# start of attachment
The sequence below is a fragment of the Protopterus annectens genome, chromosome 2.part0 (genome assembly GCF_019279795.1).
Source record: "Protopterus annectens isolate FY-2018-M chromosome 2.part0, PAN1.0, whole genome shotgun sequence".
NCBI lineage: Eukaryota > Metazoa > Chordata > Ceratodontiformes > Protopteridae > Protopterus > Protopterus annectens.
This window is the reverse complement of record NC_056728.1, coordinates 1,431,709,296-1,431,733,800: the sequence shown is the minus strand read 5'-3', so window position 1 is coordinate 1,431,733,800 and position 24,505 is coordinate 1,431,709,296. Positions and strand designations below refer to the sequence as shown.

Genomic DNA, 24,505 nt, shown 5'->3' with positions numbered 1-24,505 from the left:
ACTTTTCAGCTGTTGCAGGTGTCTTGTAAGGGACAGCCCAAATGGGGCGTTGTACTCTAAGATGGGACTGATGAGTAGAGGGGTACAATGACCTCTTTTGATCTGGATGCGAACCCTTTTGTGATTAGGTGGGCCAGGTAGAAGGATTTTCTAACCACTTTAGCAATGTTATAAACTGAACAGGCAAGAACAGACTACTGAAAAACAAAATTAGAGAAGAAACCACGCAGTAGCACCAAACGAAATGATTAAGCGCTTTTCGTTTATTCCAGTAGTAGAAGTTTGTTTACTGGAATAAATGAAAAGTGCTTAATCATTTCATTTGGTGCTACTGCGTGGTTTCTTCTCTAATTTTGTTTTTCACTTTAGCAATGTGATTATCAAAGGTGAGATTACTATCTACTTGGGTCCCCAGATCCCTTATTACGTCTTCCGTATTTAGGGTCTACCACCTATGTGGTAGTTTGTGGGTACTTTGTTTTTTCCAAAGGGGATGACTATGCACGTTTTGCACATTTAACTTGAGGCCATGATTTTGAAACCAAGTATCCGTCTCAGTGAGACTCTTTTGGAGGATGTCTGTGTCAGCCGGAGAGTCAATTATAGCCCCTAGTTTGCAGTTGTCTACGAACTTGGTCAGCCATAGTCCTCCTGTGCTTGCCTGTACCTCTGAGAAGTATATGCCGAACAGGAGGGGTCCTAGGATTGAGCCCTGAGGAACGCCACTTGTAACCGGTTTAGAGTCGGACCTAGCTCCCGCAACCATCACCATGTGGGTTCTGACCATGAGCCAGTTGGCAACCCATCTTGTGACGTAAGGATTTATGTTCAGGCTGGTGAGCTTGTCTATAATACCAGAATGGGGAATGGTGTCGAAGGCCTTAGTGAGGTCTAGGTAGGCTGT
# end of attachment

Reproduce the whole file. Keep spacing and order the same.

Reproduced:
The sequence below is a fragment of the Protopterus annectens genome, chromosome 2.part0 (genome assembly GCF_019279795.1).
Source record: "Protopterus annectens isolate FY-2018-M chromosome 2.part0, PAN1.0, whole genome shotgun sequence".
NCBI lineage: Eukaryota > Metazoa > Chordata > Ceratodontiformes > Protopteridae > Protopterus > Protopterus annectens.
This window is the reverse complement of record NC_056728.1, coordinates 1,431,709,296-1,431,733,800: the sequence shown is the minus strand read 5'-3', so window position 1 is coordinate 1,431,733,800 and position 24,505 is coordinate 1,431,709,296. Positions and strand designations below refer to the sequence as shown.

Genomic DNA, 24,505 nt, shown 5'->3' with positions numbered 1-24,505 from the left:
ACTTTTCAGCTGTTGCAGGTGTCTTGTAAGGGACAGCCCAAATGGGGCGTTGTACTCTAAGATGGGACTGATGAGTAGAGGGGTACAATGACCTCTTTTGATCTGGATGCGAACCCTTTTGTGATTAGGTGGGCCAGGTAGAAGGATTTTCTAACCACTTTAGCAATGTTATAAACTGAACAGGCAAGAACAGACTACTGAAAAACAAAATTAGAGAAGAAACCACGCAGTAGCACCAAACGAAATGATTAAGCGCTTTTCGTTTATTCCAGTAGTAGAAGTTTGTTTACTGGAATAAATGAAAAGTGCTTAATCATTTCATTTGGTGCTACTGCGTGGTTTCTTCTCTAATTTTGTTTTTCACTTTAGCAATGTGATTATCAAAGGTGAGATTACTATCTACTTGGGTCCCCAGATCCCTTATTACGTCTTCCGTATTTAGGGTCTACCACCTATGTGGTAGTTTGTGGGTACTTTGTTTTTTCCAAAGGGGATGACTATGCACGTTTTGCACATTTAACTTGAGGCCATGATTTTGAAACCAAGTATCCGTCTCAGTGAGACTCTTTTGGAGGATGTCTGTGTCAGCCGGAGAGTCAATTATAGCCCCTAGTTTGCAGTTGTCTACGAACTTGGTCAGCCATAGTCCTCCTGTGCTTGCCTGTACCTCTGAGAAGTATATGCCGAACAGGAGGGGTCCTAGGATTGAGCCCTGAGGAACGCCACTTGTAACCGGTTTAGAGTCGGACCTAGCTCCCGCAACCATCACCATGTGGGTTCTGACCATGAGCCAGTTGGCAACCCATCTTGTGACGTAAGGATTTATGTTCAGGCTGGTGAGCTTGTCTATAATACCAGAATGGGGAATGGTGTCGAAGGCCTTAGTGAGGTCTAGGTAGGCTGT